Silicon Valley Bank (SVB) was the first bank to experience problems in 2023, largely due to its specialization in financing for startups. It was also strongly affected by the aggressive interest rate hikes seen during the last two years, which devalued its bond portfolio. Other regional American banks also began to experience turbulence, which caused havoc in the markets, eventually having an impact on the entire banking sector. For example, First Republic, which was the fourth bank to experience problems last year, saw its stock price drop by 49% after posting a 33% drop in profits, to $269 million, which took place in tandem with withdrawal of 58% of its deposits, equivalent to $102 billion.

Alberto Matellán, Head Economist at MAPFRE Inversión, explained at the time that this negative reaction was due more to the context than to any financial realities. “This is not especially good news or bad news either. However, the context is not especially favorable,” he said.

In Europe, banking giant Credit Suisse was the most heavily affected by banking turbulence, after admitting that it had found “material weaknesses” in its financial reporting. When combined with all of the problems being experienced in America with commercial banking, this caused a loss of confidence and a mass withdrawal of deposits. For now, however, there do not appear to be signs of trouble at any European banks.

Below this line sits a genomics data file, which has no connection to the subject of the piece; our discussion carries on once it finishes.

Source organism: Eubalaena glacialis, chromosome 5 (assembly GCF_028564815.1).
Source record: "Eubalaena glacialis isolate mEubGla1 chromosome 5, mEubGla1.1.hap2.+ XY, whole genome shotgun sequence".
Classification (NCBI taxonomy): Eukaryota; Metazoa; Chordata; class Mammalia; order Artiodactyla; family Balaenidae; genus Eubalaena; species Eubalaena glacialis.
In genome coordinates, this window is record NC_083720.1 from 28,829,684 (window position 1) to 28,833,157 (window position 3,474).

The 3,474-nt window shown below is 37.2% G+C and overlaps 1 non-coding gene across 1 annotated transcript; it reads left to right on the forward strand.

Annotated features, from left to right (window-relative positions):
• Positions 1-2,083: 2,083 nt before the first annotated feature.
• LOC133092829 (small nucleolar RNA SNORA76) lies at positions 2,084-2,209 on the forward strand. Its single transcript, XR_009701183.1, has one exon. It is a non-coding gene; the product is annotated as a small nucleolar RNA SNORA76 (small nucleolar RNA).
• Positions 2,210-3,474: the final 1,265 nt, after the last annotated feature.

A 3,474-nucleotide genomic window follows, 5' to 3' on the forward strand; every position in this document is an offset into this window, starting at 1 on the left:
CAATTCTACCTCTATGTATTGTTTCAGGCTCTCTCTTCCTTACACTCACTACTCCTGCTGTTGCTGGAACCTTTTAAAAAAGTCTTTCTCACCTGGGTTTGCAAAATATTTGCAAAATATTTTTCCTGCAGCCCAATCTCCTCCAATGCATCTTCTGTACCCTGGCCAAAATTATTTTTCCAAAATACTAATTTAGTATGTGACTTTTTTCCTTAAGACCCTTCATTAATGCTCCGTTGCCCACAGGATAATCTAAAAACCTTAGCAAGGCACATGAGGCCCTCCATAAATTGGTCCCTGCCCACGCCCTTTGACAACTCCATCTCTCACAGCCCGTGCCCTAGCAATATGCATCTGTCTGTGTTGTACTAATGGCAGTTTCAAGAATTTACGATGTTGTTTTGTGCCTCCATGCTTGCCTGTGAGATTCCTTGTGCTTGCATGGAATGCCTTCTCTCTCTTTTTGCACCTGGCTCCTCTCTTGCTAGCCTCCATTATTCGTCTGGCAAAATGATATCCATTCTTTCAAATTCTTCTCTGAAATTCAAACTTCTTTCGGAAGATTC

Volatility levels in the finance sector decreased rapidly after the collapse of Credit Suisse, although in June of last year, María Torres de Becerril, Manager of Equity Investments at MAPFRE AM, was already warning that from the perspective of regulation and falling confidence levels, “we will continue to see” the collateral effects of those problems.

“Investors have not yet regained their confidence in the banking sector, and the risk premium levels that continue to affect trading of bank stocks are evidence of this. We haven’t yet seen a return to the discount rates that existed prior to March, when the crisis with the American regional banks occurred,” she explained. Since then, prices for bank stocks seem to have recovered. In many cases, this has been spurred on by the posting of record profits thanks to the persistence of higher interest rates, and the finance sector seems to have regained its status as a favorite for many asset managers.


What should we expect from the central banks?

The problems experienced by American commercial banking in 2023 did not go unnoticed by the Federal Reserve (Fed), which ended up injecting almost $165 billion in liquidity into the banking sector, or by the Swiss National Bank either, which loaned Credit Suisse 50 billion Swiss francs, although in the end this did not prevent its sale to UBS. For the time being, we’ll simply have to wait to see how serious this new situation becomes, and whether there is really a risk of contagion for other banks.

Good prospects for the markets in the second half of the year

Good prospects for the markets in the second half of the year

The first half of 2024 was quite positive for equity markets, and forecasts for the next six months are equally bright. Which sectors have the most potential? What about fixed income? Alberto Matellán, chief economist at MAPFRE Inversión, goes into the details.